A Bayside Italian Ice, Bursting With (80) Flavors
Posted June 23, 2018 3:58 p.m. EDT
NEW YORK — Marty Lieberman said he’s living the dream being semiretired. Although he clocks in a few hours a week working as an ad salesman for The Queens Tribune, his daily schedule largely consists of a 12-mile bike ride across Queens from his home in Fresh Meadows to Little Bay Park.
Lieberman, 78, who estimates that he’s cycled over 8,000 miles, admits exercise and fresh air are not his only incentives to get out every day: He always stops by Pesso’s Ices & Ice Cream in Bayside, at 35th Avenue and 204th Street, on his way home.
“I paid for braces, paid for a house and commuted into Manhattan every day for over 45 years,” the former art director said, as he polished off his near-daily treat of fudge brownie Italian ice. “Now I do this.”
Gidon Pesso, the owner, said that Lieberman, who’s been a regular for about 10 years, doesn’t have to order anymore. Employees start scooping when they see him parking his bike.
“We usually have about 80 flavors a day, but Marty knows what he wants,” said Pesso, 60, with a laugh.
In 2004, Pesso’s chiropractor suggested that he might want to consider retiring from his career as a house painter. So, when he was in his 40s, he switched professions, taking over a friend’s Italian ice business, Crispino’s, and introducing his own lineup of homemade frozen treats the following year. Pesso, it turned out, had a Takashi Murakami-like eye for color; on any given day his display case looked like a piece of pop art. Many locals took notice, and soon became regulars.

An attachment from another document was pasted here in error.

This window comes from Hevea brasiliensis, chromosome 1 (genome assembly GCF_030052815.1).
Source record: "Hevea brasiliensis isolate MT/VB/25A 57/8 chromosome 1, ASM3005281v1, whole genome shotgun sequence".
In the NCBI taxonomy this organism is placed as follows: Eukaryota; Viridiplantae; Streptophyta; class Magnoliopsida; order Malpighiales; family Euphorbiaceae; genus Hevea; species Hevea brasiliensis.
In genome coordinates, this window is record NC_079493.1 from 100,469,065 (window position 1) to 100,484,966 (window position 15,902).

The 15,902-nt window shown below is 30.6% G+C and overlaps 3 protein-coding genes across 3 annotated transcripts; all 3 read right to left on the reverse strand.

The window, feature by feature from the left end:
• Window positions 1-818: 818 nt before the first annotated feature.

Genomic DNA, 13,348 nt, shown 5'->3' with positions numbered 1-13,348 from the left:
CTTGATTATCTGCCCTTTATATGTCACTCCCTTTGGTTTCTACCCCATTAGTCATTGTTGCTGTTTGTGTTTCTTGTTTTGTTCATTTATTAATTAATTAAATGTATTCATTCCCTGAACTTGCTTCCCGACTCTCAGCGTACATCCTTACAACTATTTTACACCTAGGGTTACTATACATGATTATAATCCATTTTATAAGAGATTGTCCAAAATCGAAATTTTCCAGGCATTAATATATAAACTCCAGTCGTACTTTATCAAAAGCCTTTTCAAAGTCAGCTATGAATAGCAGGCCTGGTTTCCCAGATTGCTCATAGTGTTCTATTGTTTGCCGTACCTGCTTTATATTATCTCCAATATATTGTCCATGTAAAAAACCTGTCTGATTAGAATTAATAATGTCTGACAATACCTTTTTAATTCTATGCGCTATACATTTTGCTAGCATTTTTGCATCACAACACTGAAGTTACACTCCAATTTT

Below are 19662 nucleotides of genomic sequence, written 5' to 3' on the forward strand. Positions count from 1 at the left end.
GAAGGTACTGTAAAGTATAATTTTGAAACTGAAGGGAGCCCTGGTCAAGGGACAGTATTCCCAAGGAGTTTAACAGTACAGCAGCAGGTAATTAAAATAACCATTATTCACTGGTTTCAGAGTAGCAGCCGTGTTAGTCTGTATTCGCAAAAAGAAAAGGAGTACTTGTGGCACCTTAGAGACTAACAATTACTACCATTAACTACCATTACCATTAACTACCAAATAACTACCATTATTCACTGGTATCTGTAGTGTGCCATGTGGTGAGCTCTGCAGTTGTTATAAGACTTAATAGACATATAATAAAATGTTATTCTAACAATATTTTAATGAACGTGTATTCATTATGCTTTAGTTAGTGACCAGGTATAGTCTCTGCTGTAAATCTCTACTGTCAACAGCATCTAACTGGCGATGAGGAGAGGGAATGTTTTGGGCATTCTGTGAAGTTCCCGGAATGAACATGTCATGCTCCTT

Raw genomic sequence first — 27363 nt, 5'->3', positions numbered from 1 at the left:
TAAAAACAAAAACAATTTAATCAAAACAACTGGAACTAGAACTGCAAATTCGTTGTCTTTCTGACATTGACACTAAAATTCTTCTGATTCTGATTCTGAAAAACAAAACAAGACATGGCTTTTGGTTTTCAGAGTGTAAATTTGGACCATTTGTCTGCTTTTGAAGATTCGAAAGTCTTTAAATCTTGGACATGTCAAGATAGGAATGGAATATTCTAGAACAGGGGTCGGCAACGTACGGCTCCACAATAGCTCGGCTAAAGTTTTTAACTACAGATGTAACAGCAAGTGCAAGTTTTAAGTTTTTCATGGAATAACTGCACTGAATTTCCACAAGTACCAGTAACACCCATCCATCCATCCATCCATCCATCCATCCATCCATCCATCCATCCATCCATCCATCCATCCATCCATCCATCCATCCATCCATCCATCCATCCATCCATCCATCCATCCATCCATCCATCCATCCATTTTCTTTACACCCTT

On any given day, a large onscreen menu in the store lists about 80 ice, ice cream and gelato offerings (the shop has a repertory of 200), with new options outlined in red, said Aylon Pesso, Pesso’s youngest son, who now works there full time and often comes up with new flavors.
“I’ll have a dream, or see something in the grocery store, and I’ll text my dad and we’ll start mixing the ingredients in the back of the store right away,” Aylon Pesso, 27, said. Recent inventions include butterbeer ice cream, based on the drink from the Harry Potter book series, roasted marshmallow ice cream, Swedish Fish ice, and a salted butter caramel gelato. Some customers are hooked on Dole Whip, a pineapple soft serve, which was once only available at Disney theme parks, he added.
Customers have also chimed in with their suggestions, including a sour apple ice and a red bean ice cream.
“We get bored with the flavors, so we’re always willing to try something new,” Aylon Pesso said.
Drexel Harris of Hollis, Queens, said he ventured into Pesso’s about 10 years ago to settle a debate among friends about the best Italian ices in the city. The names of famous local purveyors, and even cart locations, came up.
“Once we got to Pesso’s though, that argument was put to bed,” said Harris, 32, a contracts compliance director at a nonprofit.
Even if it’s freezing outside (the store is open year-round), he said that if he’s driving by and doesn’t see a line, he’ll pop in for an ice, likely a combo of two flavors. His favorites include an amalgamation of raspberry and limoncello or peach and watermelon.
Lieberman, who admitted that he can be occasionally persuaded to veer from his favorite flavor and go for a cappuccino ice, described his daily Pesso’s visits as “heavenly.”
“You’ll laugh if you look at my monthly bank statement,” he said. “It’s all Pesso’s, Pesso’s, Pesso’s. And then a charge from the supermarket.”